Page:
WASHINGTON – The percent of Maryland college students who defaulted on their school loans fell below the national average in fiscal 1997, an improvement that state officials believe was helped by a thriving economy.
The U.S. Department of Education reported Tuesday that 8.1 percent of Maryland’s college students did not pay back their school loans in fiscal 1997, compared to a national default rate of 8.8 percent. Those numbers were down from a 9.8 percent default rate in Maryland and a 9.6 percent default rate nationally the year before, the department said.
The strong economy may have contributed to the decrease, said Jeff Welsh, spokesman for the Maryland Higher Education Commission.
“As the economy has improved, graduates have been able to pay off loans with less trouble,” Welsh said.
The actual number of Maryland students who did not pay back their loans fell from 2,521 in fiscal 1996 to 2,414 in fiscal 1997, according to the federal report.
Federal officials said the national default rate has declined steadily since 1990, when 22.4 percent of students were in default. The drop has come as the total amount of student loans nationally has more than tripled.
In fiscal 1999, the Education Department said, 9 million students took out loans that totaled $42.9 billion. Nine years earlier, 4.1 million students took out loans that totaled $11.7 billion, the department reported.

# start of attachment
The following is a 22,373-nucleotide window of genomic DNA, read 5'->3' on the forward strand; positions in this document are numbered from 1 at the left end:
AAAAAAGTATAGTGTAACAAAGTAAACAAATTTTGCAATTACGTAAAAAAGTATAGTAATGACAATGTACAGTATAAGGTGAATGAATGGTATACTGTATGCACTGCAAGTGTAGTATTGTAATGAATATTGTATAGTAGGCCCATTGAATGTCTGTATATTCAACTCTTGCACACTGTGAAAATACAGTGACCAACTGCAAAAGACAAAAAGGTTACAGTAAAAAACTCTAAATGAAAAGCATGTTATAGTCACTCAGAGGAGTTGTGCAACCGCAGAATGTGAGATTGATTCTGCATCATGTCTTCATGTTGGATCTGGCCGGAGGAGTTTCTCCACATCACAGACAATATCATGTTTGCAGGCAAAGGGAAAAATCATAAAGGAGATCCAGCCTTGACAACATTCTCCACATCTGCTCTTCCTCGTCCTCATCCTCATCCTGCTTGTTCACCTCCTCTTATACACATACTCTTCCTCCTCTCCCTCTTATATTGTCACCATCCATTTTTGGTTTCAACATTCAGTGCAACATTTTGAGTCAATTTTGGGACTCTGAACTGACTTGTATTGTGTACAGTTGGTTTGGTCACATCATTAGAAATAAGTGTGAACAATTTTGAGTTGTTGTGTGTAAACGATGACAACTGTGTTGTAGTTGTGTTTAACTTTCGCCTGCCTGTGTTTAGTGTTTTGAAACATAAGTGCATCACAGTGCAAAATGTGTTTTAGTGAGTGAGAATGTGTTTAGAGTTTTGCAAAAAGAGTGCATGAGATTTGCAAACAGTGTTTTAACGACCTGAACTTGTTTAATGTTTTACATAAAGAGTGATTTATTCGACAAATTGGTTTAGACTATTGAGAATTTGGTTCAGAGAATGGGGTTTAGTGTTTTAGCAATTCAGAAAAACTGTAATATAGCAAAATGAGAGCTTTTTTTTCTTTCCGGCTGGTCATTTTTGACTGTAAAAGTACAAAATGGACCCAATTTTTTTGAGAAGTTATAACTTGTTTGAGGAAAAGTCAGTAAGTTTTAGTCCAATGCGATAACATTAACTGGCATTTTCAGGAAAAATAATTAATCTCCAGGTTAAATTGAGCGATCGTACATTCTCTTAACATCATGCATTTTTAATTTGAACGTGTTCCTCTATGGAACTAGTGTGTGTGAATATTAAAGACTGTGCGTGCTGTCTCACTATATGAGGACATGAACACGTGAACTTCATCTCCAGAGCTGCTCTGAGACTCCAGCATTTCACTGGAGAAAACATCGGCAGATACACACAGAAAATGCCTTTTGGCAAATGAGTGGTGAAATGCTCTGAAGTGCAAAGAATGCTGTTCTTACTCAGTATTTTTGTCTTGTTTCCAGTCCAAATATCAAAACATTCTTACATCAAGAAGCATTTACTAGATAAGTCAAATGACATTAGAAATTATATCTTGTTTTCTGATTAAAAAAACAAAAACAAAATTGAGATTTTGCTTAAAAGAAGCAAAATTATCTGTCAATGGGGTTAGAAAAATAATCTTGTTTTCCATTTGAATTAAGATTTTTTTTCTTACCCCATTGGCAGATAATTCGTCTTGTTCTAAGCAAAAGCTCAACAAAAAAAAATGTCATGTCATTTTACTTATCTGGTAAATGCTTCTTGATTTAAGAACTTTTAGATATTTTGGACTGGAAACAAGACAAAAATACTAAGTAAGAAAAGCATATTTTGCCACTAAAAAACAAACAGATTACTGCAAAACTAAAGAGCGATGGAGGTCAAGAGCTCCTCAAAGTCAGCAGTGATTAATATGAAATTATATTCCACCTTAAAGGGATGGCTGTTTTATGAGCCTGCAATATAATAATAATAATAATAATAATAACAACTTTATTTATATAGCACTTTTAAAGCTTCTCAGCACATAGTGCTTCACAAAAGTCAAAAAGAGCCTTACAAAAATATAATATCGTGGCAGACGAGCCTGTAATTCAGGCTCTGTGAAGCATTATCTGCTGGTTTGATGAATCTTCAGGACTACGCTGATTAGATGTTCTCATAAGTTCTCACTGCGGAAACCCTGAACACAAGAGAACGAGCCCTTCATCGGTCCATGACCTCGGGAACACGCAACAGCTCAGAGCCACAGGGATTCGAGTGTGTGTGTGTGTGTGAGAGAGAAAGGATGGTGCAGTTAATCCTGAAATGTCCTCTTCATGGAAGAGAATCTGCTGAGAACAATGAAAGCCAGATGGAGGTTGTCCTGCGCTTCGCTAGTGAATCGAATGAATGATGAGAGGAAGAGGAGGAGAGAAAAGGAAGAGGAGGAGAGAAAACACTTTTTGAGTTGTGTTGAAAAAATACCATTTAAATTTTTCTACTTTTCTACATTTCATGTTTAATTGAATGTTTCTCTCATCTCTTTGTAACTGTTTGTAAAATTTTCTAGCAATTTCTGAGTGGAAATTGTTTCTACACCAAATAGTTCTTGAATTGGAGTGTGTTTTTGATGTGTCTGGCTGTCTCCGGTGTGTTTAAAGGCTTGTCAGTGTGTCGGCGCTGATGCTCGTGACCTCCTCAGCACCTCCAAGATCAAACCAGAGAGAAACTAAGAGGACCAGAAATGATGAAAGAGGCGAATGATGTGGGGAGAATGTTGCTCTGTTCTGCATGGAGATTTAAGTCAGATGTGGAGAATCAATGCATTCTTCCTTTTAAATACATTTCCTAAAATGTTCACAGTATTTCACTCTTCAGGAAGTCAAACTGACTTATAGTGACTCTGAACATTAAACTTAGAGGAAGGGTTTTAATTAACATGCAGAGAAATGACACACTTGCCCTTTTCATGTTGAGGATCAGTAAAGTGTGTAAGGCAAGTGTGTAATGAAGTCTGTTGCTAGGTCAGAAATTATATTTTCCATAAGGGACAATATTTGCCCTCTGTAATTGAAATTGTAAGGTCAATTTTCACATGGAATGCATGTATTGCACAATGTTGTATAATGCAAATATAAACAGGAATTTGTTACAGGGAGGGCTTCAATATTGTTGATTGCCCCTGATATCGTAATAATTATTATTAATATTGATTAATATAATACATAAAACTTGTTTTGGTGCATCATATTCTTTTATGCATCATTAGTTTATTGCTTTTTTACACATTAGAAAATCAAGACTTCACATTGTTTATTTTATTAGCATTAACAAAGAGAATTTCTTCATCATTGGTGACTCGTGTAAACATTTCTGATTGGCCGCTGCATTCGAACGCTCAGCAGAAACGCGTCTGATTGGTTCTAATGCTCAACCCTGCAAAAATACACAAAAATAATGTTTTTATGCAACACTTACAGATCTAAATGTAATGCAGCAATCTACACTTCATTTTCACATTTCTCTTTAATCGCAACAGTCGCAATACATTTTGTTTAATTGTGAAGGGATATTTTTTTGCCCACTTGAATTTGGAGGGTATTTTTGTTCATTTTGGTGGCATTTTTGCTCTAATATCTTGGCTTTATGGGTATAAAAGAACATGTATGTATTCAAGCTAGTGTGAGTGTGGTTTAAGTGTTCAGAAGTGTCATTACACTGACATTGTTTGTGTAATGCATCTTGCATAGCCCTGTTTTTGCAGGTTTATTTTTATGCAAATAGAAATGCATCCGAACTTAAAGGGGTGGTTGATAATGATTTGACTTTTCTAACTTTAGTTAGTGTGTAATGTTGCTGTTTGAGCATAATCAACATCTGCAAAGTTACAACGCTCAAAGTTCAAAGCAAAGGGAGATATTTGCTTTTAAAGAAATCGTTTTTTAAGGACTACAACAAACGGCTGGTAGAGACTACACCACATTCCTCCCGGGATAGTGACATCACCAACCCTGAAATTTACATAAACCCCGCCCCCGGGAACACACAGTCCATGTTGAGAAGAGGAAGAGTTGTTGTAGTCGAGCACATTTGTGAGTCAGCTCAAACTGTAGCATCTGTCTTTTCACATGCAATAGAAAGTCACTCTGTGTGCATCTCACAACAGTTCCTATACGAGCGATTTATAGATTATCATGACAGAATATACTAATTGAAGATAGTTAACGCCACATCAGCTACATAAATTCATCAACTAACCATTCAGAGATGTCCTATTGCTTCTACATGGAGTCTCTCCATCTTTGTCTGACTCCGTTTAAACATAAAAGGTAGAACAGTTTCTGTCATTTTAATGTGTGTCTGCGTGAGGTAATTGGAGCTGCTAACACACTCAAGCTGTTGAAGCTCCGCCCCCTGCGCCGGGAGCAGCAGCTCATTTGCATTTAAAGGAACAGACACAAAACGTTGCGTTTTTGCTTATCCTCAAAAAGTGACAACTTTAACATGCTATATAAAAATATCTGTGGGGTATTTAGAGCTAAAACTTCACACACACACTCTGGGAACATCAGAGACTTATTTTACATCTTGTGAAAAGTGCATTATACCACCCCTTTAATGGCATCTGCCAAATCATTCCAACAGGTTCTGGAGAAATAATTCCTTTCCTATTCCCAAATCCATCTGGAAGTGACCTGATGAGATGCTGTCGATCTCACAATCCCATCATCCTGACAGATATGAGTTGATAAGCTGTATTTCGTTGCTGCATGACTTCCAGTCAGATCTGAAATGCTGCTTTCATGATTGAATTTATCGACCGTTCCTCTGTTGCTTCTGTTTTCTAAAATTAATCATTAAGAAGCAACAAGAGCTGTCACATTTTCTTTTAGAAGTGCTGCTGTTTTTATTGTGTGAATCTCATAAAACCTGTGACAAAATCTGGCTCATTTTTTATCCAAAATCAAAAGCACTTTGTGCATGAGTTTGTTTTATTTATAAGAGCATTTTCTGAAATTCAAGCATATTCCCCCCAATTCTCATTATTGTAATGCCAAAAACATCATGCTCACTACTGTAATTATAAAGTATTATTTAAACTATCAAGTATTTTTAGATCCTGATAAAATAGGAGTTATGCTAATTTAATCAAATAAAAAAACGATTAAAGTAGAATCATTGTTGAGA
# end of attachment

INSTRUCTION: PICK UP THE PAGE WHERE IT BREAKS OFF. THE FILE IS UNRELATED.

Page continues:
The numbers released Tuesday reflect default rates for schools that participated in the Family Federal Education Loan Program and the William Ford Federal Direct Loan Program, which make up the bulk of federal student loan programs.
Schools with high default rates may be not be eligible for certain federal student aid programs. A default rate of 25 percent or more for three consecutive years might make a school ineligible for the Family Federal Education Loan Program, the Pell Grant Program and direct loan programs, according to the Education Department.
Maryland schools varied widely in their default rates in 1997, according to the federal report.
Among schools that offer an associate’s degree or higher, Morgan State University had the highest default rate among public colleges in the state and Baltimore International College was highest among private schools. At Morgan State, 20.2 percent of students defaulted on their loans in fiscal 1997, while at Baltimore International College the default rate was 13.1 percent.
Morgan State officials had not seen the report Tuesday and declined to comment until after they could review it. The spokesman at Baltimore International College could not be reached to comment Tuesday.
Harford Community College had the largest increase in its default rate over a two-year period, rising from 5 percent in fiscal 1995 to 13.9 percent in fiscal 1997.
On the other end of the spectrum, Wor-Wic Community College in Salisbury, Western Maryland College in Westminster and the University of Maryland Baltimore had default rates of 1.8 percent in fiscal 1997.
“These numbers mean that the overwhelming majority of students are meeting their responsibilities to repay their loans,” said U.S. Education Secretary Richard Riley, in a prepared statement. “And the department is succeeding in its mission of providing our young adults with the financial means to attend college or trade school, while safeguarding taxpayer dollars.”